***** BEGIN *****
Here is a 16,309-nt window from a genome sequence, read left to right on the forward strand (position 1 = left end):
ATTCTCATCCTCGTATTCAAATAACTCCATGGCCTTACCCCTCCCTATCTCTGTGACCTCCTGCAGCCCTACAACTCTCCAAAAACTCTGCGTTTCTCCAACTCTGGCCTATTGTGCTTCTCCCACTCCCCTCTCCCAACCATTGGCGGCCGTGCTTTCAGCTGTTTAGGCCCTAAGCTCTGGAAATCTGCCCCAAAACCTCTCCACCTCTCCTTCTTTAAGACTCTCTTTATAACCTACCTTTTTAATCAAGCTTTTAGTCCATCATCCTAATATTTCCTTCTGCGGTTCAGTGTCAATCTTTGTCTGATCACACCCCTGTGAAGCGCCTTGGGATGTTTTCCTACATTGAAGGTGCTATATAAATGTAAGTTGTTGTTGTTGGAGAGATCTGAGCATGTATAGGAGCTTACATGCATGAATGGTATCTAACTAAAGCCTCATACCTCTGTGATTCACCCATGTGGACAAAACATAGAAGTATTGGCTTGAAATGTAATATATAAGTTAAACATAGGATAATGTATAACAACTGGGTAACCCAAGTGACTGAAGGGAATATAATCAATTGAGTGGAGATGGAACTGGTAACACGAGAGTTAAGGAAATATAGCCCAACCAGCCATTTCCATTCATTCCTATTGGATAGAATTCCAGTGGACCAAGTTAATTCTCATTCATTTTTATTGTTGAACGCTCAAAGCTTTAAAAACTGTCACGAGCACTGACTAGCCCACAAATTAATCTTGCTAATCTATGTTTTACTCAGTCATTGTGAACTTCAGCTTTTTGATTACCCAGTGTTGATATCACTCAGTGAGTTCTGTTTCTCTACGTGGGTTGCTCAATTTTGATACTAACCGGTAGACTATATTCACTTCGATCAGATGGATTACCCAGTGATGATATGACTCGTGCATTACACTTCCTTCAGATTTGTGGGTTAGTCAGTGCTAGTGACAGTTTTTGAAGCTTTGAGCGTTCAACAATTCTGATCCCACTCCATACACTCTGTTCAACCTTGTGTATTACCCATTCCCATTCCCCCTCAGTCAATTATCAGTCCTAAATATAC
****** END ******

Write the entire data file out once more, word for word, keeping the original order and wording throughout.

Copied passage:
Here is a 16,309-nt window from a genome sequence, read left to right on the forward strand (position 1 = left end):
ATTCTCATCCTCGTATTCAAATAACTCCATGGCCTTACCCCTCCCTATCTCTGTGACCTCCTGCAGCCCTACAACTCTCCAAAAACTCTGCGTTTCTCCAACTCTGGCCTATTGTGCTTCTCCCACTCCCCTCTCCCAACCATTGGCGGCCGTGCTTTCAGCTGTTTAGGCCCTAAGCTCTGGAAATCTGCCCCAAAACCTCTCCACCTCTCCTTCTTTAAGACTCTCTTTATAACCTACCTTTTTAATCAAGCTTTTAGTCCATCATCCTAATATTTCCTTCTGCGGTTCAGTGTCAATCTTTGTCTGATCACACCCCTGTGAAGCGCCTTGGGATGTTTTCCTACATTGAAGGTGCTATATAAATGTAAGTTGTTGTTGTTGGAGAGATCTGAGCATGTATAGGAGCTTACATGCATGAATGGTATCTAACTAAAGCCTCATACCTCTGTGATTCACCCATGTGGACAAAACATAGAAGTATTGGCTTGAAATGTAATATATAAGTTAAACATAGGATAATGTATAACAACTGGGTAACCCAAGTGACTGAAGGGAATATAATCAATTGAGTGGAGATGGAACTGGTAACACGAGAGTTAAGGAAATATAGCCCAACCAGCCATTTCCATTCATTCCTATTGGATAGAATTCCAGTGGACCAAGTTAATTCTCATTCATTTTTATTGTTGAACGCTCAAAGCTTTAAAAACTGTCACGAGCACTGACTAGCCCACAAATTAATCTTGCTAATCTATGTTTTACTCAGTCATTGTGAACTTCAGCTTTTTGATTACCCAGTGTTGATATCACTCAGTGAGTTCTGTTTCTCTACGTGGGTTGCTCAATTTTGATACTAACCGGTAGACTATATTCACTTCGATCAGATGGATTACCCAGTGATGATATGACTCGTGCATTACACTTCCTTCAGATTTGTGGGTTAGTCAGTGCTAGTGACAGTTTTTGAAGCTTTGAGCGTTCAACAATTCTGATCCCACTCCATACACTCTGTTCAACCTTGTGTATTACCCATTCCCATTCCCCCTCAGTCAATTATCAGTCCTAAATATAC